HERE is a great piece in the Paris Review on the digital literary scholarship that led to the discovery of a previously unknown Walt Whitman novel by Zachary Turpin. The article includes a fantastic three part categorisation of literary researchers into three types: the archive rats (These chain-smoking, type-A cranks entered an archival collection, knew precisely the evidence they needed, and did everything but ransack the place to find it); the curious browsers (laid-back dreamers with a loosely generalized notion about what they sought.) and the surgical strikers (Soulless but engineered for accuracy.)
Saturday, 27 May 2017
Friday, 26 May 2017
The Book of Dust (2017)
The Guardian has an extract from Phillip Pullman's new trilogy The Book of Dust (HERE). A treat in store for later this year.
Posted by Matt at 07:42
Wednesday, 24 May 2017
Tuning into the god frequency (2017)
An interview in the Guardian with DJ Shadow on his sources of musical inspiration (HERE).
Posted by Matt at 19:30
Saturday, 20 May 2017
The Drums are One Instrument. Drumset = You.
A great piece on drum handbooks in The Paris Review HERE.
Posted by Matt at 22:23
Wednesday, 17 May 2017
Python: An Ecosystem for Scientific Computing (2011)
This paper (HERE), makes a fairly compelling argument that the Python programming language, and the ecosytem that has developed over the past ten years around it, is now an excellent choice for general purpose professional scientific computing for real world applications.
After spending a few days trying to teach myself Python from scratch, and succeeding, I would agree.
Below. My Coding Life
* I originally learned to write computer code on a Sinclair ZX81 in BASIC.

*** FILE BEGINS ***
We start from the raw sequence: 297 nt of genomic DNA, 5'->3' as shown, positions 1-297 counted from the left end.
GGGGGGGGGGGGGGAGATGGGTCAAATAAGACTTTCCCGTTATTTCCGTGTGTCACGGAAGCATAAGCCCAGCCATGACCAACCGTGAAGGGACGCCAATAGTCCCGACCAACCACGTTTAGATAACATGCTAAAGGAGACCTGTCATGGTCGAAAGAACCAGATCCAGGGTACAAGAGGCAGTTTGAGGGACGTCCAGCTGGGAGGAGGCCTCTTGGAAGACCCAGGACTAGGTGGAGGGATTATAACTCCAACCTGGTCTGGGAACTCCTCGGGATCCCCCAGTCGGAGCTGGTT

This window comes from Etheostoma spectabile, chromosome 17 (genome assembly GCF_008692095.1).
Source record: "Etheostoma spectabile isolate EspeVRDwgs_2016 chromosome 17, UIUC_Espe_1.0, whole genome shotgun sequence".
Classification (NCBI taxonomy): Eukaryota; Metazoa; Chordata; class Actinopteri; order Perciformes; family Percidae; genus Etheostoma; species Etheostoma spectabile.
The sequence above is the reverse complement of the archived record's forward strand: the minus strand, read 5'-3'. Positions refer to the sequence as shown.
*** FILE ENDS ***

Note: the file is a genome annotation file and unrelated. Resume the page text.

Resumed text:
From 1989 to 1999:
* I learnt how to write macros in Lotus-123.
* I began doing serious data analysis in FORTRAN 77.
* Then graduated to ANSI C.
* I wrote thousands of lines of C for my PhD.
* I learnt IDL in 1998.
Then I had a nearly 15 year hiatus of next to no code writing (but dabbled with R).
* Now I have begun to understand Python.
Here is a pretty good introduction to scientific computing in Python by Robert Johansson.
Posted by Matt at 21:17
Monday, 8 May 2017
The United States: A Graphic History (1937)
The United States: A Graphic History (1937). Text by Louis M. Hacker. Pictorial statistics by Rudolf Modley. Statistical research by George R. Taylor.
The United States: A Graphic History is a work in the economic history of the United States; but it is not written for the specialist or specifically for the class room. It has been prepared for the literate adult American in a vocabulary which, it is expected, will not be the despair of those who have not had university educations. Its text is brief - it is not more than 60, 000 worde in length. The visual aids employed, pictorial statistics in this case, are an intergral part of the book rather than simply as illustrative material. Mechanically, the book is everything one might wish; its type-faces are clear and easy to read; the book's bulk is not excessive; and its price is low.
Posted by Matt at 21:11
The mechanism and graphic registration of the heart beat (1920)
Figure 22: Photograph of a subject as connected for observation. The two arms and the left leg are used, and curves are taken from the three leads which are represented by the arrows drawn upon the figure. The zinc sulphate is placed in the outer vessels of the electrodes shown in this figure.
The Mechanism and Graphic Registration of the Heart Beat (1920) by Sir Lewis Thomas.
Posted by Matt at 21:00
Figures and Descriptions of the Fishes of Japan (1911)
Figures and descriptions of the fishes of Japan : including Riukiu Islands, Bonin Islands, Formosa, Kurile Islands, Korea, and southern Sakhalin. By Shigeo Tanaka.
Posted by Matt at 14:11
Saturday, 6 May 2017
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